Chairman Alexander Ramsay of the Preparatory Committee of the Unified Patent Court regrets that a constitutional complaint has led to the suspension of the German ratification process of the UPC Agreement.

In a message which was published on the committee’s website today, Ramsay states: ‘In Germany another layer of complexity has been added due to a suit lodged in the German Constitutional Court concerning the German ratification of the UPCA. Unfortunately this has brought a pause to the German ratification of the UPCA and the Protocol on Provisional Application.’

As is clear from his message, the chairman doesn’t know more than others about who and what is behind the mysterious constitutional complaint (2 BvR 739/17), which was filed at the end of March, but was reported on for the first time only two weeks ago by the Frankfurter Allgemeine Zeitung.

Ramsay: ‘It is difficult to get a clear understanding of what is the status of the suit and what it is about, since there is not much information publicly available. The complaint has not been notified to the German Government or the Parliament. According to publicly available information an unnamed individual has lodged a complaint against the bill regarding the German ratification of the UPCA and has also submitted a request for preliminary/emergency measures ordering the suspension of the ratification until the Court has decided on the merits of the case. The Court seems to have informed the President of the Republic informally and as seems to be the usual practice in Germany, the President has decided not to proceed with the ratification until the Court has decided on the request for preliminary measures.’

Germany is one of the three member states that have to ratify the UPCA and to participate in Protocol on Provisional Application (PPA) before the Unitary Patent system can start. In the plans of the Preparatory Committee, Germany will be the last and decisive ratifying member state for the launch of the system.

Earlier, there has been speculation that the suit may be linked to four appeals concerning supposed violations of constitutional rights at the European Patent Office. The EPO has an important role in the Unitary Patent system. In answer to questions of the Kluwer Patent Blog, a spokesman of the German Federal Constitutional Court wrote: ‘The four constitutional complaints (…) are part of the annual preview for 2017.  (…) In these cases, the Second Senate [of the Court, ed.] intends to reach a decision during the current year, but there is no direct link between these cases and the constitutional complaint 2 BvR 739/17.’ Still, this answer leaves open the possibility that there is an indirect link.*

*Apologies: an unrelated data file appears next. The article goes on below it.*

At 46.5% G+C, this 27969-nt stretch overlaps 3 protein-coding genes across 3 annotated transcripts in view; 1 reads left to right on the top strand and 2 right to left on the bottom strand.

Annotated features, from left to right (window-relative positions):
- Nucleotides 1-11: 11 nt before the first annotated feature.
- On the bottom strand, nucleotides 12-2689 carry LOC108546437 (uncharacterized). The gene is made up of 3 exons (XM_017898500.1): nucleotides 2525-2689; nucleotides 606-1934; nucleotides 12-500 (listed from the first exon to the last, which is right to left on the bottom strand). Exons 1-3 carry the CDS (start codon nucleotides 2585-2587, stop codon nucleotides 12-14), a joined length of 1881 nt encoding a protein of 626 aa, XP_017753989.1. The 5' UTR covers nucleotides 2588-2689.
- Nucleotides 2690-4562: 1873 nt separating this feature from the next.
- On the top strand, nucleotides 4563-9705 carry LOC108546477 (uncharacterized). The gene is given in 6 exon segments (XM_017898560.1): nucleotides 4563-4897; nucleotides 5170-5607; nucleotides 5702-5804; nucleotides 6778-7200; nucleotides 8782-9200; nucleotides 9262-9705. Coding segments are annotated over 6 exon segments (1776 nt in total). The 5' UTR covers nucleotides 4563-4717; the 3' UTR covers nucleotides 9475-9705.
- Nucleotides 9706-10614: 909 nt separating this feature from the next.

The spokesperson of the Court also wrote: ‘The case will now be reviewed with the appropriate urgency as the constitutional complaint was accompanied by a motion for a temporary injunction (…). Though, a concrete date of decision cannot be assessed.’

In today’s message, chairman Ramsay pointed out progress regarding the Unitary Patent system is ‘being made in several Contracting Member States. In Estonia the necessary laws have been passed and the last steps towards formal ratification are now being taken. Furthermore the UK Government has recently laid the orders implementing the Protocol on Privileges and Immunities in Westminster, thereby signalling a firm intent and commitment on the road to ratification.

However, even considering Estonia and the UK, three additional approvals of the PPA, including Germany, are necessary in order for the preparations to be completed for this final phase (…).

Under the current circumstances it is difficult to maintain a definitive starting date for the period of provisional application. However, I am hopeful the situation regarding the constitutional complaint in Germany will be resolved rather quickly and therefore I am hopeful that the period of provisional application can start during the autumn 2017 which would mean that the sunrise period for the opt out procedure would start early 2018 followed by the entry into force of the UPCA and the UPC becoming operational.’

Ramsay announced he will communicate a more detailed timetable ‘as soon as the picture is clearer’.

*In reaction to an additional question by Kluwer IP Law, the Court spokesperson wrote: 
‘The four constitutional complaints (…) on the one hand and the constitutional complaint 2 BvR 739/17 on the other hand are treated by the Second Senate separately. Therefore there is no direct link, but of course all the cases raise questions concerning patent law.’

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